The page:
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Old 08-10-2013, 06:54 AM   #1
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Default Advanced extract brewing

Advanced Extract Brewing “AEB”

I introduce my self as a extract brewer of about 3 years. My hope is to give extract brewers an outlet to move there skill forward without making the big jump to all grain. Small space brewers might also gain a little knowledge in what I'm writing. We don't have the time ,space or money to go into a all grain setup. Yes i said that.

From here forward i assume most brewers have a couple of brews under there belt. You got the gist of how to brew an extract beer and your RLHAHB is well settled. For a long time extract brewing was called a stepping stone to all grain. Today many AG brewers are revisiting extract brewing. Be it to fill the gap in a pipeline or the fact they can not devote a full off day to brewing.

Ingredients: Pro extract brewers are not using pre hopped kits in a can. nor are they using the commercial pre boxed kits found in most LHBS “Brewers Best” True Brew” I'm looking at you ! When we get our ingredients or kits. They are made at the time the order is filled and shipped to us. Not pre packaged and sitting in a warehouse until your LHBS makes the order. Then its sitting on there shelves for god knows how long. This is just a start to what i want to write, If i get enough response i will write further.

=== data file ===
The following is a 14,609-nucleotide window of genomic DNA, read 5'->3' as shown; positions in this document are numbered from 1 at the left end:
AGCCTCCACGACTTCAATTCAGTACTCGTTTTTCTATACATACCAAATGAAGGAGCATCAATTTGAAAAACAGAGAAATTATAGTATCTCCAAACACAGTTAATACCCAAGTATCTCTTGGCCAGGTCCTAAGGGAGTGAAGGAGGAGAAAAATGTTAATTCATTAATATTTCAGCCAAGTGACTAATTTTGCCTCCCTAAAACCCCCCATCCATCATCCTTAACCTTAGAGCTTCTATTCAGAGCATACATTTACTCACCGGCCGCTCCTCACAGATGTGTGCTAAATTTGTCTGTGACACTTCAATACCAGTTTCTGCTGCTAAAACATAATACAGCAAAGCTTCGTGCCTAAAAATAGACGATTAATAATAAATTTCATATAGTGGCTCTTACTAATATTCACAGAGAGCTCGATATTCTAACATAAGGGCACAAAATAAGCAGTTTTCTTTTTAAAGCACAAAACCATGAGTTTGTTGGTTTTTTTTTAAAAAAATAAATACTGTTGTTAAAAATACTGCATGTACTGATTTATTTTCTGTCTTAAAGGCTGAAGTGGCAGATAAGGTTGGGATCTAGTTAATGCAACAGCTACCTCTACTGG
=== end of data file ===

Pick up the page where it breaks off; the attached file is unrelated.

Malt extract: Its the base of our soon to be beer. I often find its one of the most over looked ingredients that we use. If a all grain brewers mash temps are off so is the beer. This relates to us as extract brewers. If the company producing the extract is inconsistent. Then our beer is going to be inconsistent. Our soon to be beers outcome is in the hands of the company making our malt extract. As well as the packaging and handling to our door.

The great thing we have on our side is rather large companies who's sole business is grain and malting. We have pro mashers in our pocket. Today we now have a large verity of base malts to chose from over what was out there 5-10 years ago.

Just like a loaf of bread from the store. Extract can and will go bad. Light, heat,age and oxygen will deteriorate extract very fast. How is your extract packaged ? In a can, in a jug or container ? Can you see light or air through the container holding the extract ? All grain brewers would never pre crush 100 lbs of base malt and then let it sit for a month or more.

Take great care that you are getting the freshest extract possible. Refrigeration will go a long way in making sure it stays fresh until brew day.

A different way of brewing extract beer.